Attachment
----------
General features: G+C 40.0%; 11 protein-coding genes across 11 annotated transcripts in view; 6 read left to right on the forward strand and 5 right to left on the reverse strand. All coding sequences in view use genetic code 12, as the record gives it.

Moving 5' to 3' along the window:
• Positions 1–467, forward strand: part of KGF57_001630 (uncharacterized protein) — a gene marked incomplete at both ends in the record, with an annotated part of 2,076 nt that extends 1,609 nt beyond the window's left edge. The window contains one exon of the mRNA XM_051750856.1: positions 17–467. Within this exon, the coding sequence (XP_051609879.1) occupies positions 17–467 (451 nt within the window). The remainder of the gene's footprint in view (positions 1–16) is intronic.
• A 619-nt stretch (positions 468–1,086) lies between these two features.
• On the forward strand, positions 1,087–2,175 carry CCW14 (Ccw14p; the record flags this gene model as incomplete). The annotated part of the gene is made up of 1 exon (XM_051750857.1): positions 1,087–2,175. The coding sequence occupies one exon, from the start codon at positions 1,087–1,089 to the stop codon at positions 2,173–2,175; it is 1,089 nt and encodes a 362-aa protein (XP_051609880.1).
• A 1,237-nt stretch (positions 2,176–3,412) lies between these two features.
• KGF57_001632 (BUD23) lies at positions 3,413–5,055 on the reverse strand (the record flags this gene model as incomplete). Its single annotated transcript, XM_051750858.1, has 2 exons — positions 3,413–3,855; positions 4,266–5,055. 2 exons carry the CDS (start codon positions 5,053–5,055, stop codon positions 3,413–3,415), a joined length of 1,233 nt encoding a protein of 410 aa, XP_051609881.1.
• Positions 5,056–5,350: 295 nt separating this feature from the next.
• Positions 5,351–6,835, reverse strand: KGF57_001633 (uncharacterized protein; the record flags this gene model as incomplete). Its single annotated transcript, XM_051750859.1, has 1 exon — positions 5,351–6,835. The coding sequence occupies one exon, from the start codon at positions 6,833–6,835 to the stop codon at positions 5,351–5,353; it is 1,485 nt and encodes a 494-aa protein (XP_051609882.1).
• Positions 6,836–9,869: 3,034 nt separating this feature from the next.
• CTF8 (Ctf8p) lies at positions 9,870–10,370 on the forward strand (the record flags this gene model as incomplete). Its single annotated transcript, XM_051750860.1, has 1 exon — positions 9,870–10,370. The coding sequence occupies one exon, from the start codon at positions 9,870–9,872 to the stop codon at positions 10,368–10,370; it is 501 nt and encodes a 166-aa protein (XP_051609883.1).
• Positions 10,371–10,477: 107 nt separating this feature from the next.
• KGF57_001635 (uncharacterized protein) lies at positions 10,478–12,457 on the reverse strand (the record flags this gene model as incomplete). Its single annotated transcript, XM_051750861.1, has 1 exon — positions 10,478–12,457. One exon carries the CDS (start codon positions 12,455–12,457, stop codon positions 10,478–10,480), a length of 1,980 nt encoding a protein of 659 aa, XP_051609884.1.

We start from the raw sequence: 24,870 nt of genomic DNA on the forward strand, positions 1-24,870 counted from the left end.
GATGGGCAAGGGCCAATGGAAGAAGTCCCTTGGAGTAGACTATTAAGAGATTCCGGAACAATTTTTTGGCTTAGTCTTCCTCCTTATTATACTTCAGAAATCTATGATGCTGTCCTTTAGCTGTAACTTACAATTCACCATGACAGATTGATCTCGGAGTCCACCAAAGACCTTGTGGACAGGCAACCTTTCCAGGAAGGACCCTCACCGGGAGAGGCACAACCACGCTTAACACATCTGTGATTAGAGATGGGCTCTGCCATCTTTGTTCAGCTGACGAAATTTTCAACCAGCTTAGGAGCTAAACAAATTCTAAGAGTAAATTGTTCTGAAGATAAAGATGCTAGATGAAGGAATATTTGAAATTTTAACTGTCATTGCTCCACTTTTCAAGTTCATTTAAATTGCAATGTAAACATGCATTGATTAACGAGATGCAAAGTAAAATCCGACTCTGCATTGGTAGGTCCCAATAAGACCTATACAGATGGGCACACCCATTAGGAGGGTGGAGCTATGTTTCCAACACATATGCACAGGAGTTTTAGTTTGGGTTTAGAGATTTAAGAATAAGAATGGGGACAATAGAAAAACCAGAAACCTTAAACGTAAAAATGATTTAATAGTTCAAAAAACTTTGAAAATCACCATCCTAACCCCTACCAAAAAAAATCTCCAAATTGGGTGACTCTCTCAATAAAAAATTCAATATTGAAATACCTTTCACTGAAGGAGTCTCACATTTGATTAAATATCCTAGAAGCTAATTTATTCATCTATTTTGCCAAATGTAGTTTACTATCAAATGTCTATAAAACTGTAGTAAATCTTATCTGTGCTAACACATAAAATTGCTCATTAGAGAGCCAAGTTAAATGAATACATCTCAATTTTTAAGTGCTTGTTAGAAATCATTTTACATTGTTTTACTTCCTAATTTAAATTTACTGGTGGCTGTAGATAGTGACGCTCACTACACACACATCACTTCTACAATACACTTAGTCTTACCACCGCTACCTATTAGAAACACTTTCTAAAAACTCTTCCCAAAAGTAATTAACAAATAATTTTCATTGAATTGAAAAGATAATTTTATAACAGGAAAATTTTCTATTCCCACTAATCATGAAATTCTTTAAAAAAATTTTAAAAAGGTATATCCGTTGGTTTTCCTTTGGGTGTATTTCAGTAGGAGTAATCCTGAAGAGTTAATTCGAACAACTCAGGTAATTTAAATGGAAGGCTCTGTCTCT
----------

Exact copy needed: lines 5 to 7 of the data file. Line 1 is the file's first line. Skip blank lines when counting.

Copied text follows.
• On the forward strand, positions 1,087–2,175 carry CCW14 (Ccw14p; the record flags this gene model as incomplete). The annotated part of the gene is made up of 1 exon (XM_051750857.1): positions 1,087–2,175. The coding sequence occupies one exon, from the start codon at positions 1,087–1,089 to the stop codon at positions 2,173–2,175; it is 1,089 nt and encodes a 362-aa protein (XP_051609880.1).
• A 1,237-nt stretch (positions 2,176–3,412) lies between these two features.
• KGF57_001632 (BUD23) lies at positions 3,413–5,055 on the reverse strand (the record flags this gene model as incomplete). Its single annotated transcript, XM_051750858.1, has 2 exons — positions 3,413–3,855; positions 4,266–5,055. 2 exons carry the CDS (start codon positions 5,053–5,055, stop codon positions 3,413–3,415), a joined length of 1,233 nt encoding a protein of 410 aa, XP_051609881.1.